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Member Research and Reports

Member Research and Reports

North Texas: New Study Links Preventable Diabetes Hospitalizations to Underlying Behavioral Health

A new study by University of North Texas Health Science Center (UNTHSC) School of Public Health researchers points to important information that may help health care providers, policymakers and insurance payers reduce the risk of preventable hospitalizations for diabetes patients by providing insight into the relationship between these hospitalizations and behavioral health conditions like schizophrenia, bipolar disorder, depression, anxiety and drug or alcohol abuse.

“An estimated 30.3 million people in the U.S. are living with diabetes, which accounted for about $237 billion in direct medical costs in 2017,” said Dr. Erica Stockbridge, assistant professor of health behavior and health systems at the UNTHSC School of Public Health, and lead author of a new PLOS ONE article. “Costs for diabetes patients are approximately 2.3 times higher than for other patients, often from complications that could be prevented through timely, high-quality, ongoing outpatient care.”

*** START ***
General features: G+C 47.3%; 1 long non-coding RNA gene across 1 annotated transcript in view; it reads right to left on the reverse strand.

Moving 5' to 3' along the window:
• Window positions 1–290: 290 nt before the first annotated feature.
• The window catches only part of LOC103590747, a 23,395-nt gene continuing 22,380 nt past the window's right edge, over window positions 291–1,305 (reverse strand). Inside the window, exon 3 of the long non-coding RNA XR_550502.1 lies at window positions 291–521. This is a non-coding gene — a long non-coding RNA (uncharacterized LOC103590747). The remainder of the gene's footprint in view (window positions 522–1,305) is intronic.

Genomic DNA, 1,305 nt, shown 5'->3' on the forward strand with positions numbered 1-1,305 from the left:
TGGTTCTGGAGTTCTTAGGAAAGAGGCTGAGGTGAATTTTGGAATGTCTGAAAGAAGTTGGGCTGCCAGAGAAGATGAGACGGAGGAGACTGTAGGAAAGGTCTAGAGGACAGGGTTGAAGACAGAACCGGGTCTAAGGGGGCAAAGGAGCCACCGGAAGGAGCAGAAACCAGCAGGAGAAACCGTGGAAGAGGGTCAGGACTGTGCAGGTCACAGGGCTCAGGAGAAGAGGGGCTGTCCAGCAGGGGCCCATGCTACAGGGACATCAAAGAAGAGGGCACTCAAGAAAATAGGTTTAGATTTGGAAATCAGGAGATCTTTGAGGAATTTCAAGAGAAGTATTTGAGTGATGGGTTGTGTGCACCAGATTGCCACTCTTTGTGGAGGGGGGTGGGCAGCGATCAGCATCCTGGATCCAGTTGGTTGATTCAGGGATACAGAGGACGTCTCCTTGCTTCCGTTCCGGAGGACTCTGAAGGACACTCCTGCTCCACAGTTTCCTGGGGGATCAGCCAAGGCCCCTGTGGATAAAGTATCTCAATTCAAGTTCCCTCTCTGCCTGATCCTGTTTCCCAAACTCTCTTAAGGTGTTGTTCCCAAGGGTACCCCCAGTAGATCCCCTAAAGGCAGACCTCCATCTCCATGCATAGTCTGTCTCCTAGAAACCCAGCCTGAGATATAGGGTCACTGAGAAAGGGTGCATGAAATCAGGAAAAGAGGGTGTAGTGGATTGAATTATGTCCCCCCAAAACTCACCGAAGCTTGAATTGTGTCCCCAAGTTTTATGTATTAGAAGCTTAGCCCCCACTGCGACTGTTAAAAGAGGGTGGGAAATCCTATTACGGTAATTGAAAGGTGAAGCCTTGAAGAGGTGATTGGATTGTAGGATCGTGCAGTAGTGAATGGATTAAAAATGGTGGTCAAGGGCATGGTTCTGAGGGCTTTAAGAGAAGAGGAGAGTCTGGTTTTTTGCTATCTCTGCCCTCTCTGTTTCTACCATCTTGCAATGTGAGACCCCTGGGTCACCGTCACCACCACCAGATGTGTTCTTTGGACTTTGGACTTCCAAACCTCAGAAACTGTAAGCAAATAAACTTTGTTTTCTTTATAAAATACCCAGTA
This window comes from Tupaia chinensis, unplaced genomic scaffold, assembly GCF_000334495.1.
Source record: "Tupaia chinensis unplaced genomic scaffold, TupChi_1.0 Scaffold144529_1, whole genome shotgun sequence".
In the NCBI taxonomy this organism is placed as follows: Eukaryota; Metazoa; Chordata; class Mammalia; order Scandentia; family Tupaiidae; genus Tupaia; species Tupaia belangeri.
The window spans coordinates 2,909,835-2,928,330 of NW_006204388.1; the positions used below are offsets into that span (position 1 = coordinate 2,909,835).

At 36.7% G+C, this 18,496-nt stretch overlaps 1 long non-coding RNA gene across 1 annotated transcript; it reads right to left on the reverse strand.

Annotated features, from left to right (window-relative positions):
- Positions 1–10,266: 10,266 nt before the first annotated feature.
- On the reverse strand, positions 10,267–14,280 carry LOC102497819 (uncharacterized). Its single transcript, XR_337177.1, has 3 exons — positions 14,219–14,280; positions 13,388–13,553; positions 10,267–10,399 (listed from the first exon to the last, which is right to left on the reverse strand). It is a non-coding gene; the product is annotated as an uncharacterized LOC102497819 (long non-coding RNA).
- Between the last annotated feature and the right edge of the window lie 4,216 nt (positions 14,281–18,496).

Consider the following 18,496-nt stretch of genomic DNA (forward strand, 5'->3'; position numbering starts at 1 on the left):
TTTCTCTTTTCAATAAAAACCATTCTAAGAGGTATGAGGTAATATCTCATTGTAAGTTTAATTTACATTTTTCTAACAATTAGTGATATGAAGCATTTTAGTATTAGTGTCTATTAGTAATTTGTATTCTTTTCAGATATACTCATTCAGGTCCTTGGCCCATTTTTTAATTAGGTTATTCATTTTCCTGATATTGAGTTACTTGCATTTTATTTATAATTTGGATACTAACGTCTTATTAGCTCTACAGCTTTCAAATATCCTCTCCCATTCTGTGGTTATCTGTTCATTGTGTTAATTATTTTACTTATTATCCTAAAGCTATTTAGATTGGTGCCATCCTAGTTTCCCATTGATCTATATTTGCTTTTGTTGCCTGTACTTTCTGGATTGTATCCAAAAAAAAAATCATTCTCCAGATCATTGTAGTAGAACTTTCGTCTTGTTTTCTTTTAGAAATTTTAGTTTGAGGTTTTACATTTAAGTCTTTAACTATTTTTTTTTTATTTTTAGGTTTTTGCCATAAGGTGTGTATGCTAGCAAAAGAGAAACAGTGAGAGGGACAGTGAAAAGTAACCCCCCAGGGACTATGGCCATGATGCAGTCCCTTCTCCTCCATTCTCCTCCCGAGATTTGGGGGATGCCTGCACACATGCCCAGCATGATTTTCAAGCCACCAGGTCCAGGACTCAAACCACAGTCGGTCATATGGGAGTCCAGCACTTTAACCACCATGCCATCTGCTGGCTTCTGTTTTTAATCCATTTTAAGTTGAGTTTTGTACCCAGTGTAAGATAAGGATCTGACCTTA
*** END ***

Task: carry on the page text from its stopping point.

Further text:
To analyze the impact of mental health conditions and substance use disorders on these types of potentially preventable hospitalizations, the researchers reviewed the medical and pharmacy claims data of 229,039 commercially insured, working age persons with diabetes from across the U.S. In total, 3,246 of those persons experienced 4,521 preventable hospitalizations between 2011 and 2013.

Those with a co-occurring behavioral health condition were at disproportionately high risk; the 20.8% identified with both diabetes and behavioral health conditions experienced 43.6 percent of all diabetes preventable hospitalizations.

Those with depression, drug use disorder and multiple behavioral health conditions were at greatest risk for recurring admissions, emphasizing the importance of looking at the patient’s total health picture, rather than each mental or physical health concern separately.

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